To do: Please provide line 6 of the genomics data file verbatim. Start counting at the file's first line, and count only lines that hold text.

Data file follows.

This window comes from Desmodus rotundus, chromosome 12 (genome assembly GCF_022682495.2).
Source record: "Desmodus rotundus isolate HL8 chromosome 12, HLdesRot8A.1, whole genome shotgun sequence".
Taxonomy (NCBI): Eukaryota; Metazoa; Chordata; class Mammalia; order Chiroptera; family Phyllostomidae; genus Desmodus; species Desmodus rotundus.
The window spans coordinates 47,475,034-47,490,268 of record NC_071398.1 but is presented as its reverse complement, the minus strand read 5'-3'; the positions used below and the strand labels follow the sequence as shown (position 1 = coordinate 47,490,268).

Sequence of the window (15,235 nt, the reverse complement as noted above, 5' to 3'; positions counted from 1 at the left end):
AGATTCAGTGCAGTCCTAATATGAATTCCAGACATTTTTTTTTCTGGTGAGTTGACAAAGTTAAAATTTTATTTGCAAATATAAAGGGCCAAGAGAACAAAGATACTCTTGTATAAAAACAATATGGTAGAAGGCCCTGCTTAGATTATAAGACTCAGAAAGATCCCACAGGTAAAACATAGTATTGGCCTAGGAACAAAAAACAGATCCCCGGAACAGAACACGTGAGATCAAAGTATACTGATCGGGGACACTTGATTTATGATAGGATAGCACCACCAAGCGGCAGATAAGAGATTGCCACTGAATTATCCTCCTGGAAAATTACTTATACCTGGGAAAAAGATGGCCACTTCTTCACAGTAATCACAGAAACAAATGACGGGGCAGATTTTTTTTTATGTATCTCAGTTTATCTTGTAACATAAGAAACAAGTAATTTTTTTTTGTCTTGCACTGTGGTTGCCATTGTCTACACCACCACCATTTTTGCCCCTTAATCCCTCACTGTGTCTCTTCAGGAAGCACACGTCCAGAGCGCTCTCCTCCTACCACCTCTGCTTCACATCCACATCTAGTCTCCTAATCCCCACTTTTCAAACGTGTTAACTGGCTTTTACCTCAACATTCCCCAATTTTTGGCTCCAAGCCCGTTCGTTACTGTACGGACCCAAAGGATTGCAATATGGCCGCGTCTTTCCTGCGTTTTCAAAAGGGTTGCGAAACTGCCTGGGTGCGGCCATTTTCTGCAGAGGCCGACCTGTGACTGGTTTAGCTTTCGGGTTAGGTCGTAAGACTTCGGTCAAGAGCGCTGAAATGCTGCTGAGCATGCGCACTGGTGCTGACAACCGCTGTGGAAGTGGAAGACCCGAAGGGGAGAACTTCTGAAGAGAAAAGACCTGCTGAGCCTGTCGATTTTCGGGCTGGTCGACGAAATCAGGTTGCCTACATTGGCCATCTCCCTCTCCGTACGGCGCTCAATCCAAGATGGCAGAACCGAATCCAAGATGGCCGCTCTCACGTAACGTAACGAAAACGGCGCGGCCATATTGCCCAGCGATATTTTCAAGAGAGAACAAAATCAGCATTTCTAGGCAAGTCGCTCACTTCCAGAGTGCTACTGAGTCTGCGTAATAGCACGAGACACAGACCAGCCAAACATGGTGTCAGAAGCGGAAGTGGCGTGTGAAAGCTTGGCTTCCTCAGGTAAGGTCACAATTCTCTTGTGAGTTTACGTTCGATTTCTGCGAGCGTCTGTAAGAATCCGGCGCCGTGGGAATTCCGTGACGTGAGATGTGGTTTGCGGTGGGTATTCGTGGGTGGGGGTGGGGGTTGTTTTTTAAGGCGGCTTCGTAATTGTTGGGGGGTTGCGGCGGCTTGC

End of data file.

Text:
AGATTCAGTGCAGTCCTAATATGAATTCCAGACATTTTTTTTTCTGGTGAGTTGACAAAGTTAAAATTTTATTTGCAAATATAAAGGGCCAAGAGAACAAAGATACTCTTGTATAAAAACAATATGGTAGAAGGCCCTGCTTAGATTATAAGACTCAGAAAGATCCCACAGGTAAAACATAGTATTGGCCTAGGAACAAAAAACAGATCCCCGGAACAGAACACGTGAGATCAAAGTATACTGATCGGGGACACTTGATTTATGATAGGATAGCACCACCAAGCGGCAGATAAGAGATTGCCACTGAATTATCCTCCTGGAAAATTACTTATACCTGGGAAAAAGATGGCCACTTCTTCACAGTAATCACAGAAACAAATGACGGGGCAGATTTTTTTTTATGTATCTCAGTTTATCTTGTAACATAAGAAACAAGTAATTTTTTTTTGTCTTGCACTGTGGTTGCCATTGTCTACACCACCACCATTTTTGCCCCTTAATCCCTCACTGTGTCTCTTCAGGAAGCACACGTCCAGAGCGCTCTCCTCCTACCACCTCTGCTTCACATCCACATCTAGTCTCCTAATCCCCACTTTTCAAACGTGTTAACTGGCTTTTACCTCAACATTCCCCAATTTTTGGCTCCAAGCCCGTTCGTTACTGTACGGACCCAAAGGATTGCAATATGGCCGCGTCTTTCCTGCGTTTTCAAAAGGGTTGCGAAACTGCCTGGGTGCGGCCATTTTCTGCAGAGGCCGACCTGTGACTGGTTTAGCTTTCGGGTTAGGTCGTAAGACTTCGGTCAAGAGCGCTGAAATGCTGCTGAGCATGCGCACTGGTGCTGACAACCGCTGTGGAAGTGGAAGACCCGAAGGGGAGAACTTCTGAAGAGAAAAGACCTGCTGAGCCTGTCGATTTTCGGGCTGGTCGACGAAATCAGGTTGCCTACATTGGCCATCTCCCTCTCCGTACGGCGCTCAATCCAAGATGGCAGAACCGAATCCAAGATGGCCGCTCTCACGTAACGTAACGAAAACGGCGCGGCCATATTGCCCAGCGATATTTTCAAGAGAGAACAAAATCAGCATTTCTAGGCAAGTCGCTCACTTCCAGAGTGCTACTGAGTCTGCGTAATAGCACGAGACACAGACCAGCCAAACATGGTGTCAGAAGCGGAAGTGGCGTGTGAAAGCTTGGCTTCCTCAGGTAAGGTCACAATTCTCTTGTGAGTTTACGTTCGATTTCTGCGAGCGTCTGTAAGAATCCGGCGCCGTGGGAATTCCGTGACGTGAGATGTGGTTTGCGGTGGGTATTCGTGGGTGGGGGTGGGGGTTGTTTTTTAAGGCGGCTTCGTAATTGTTGGGGGGTTGCGGCGGCTTGC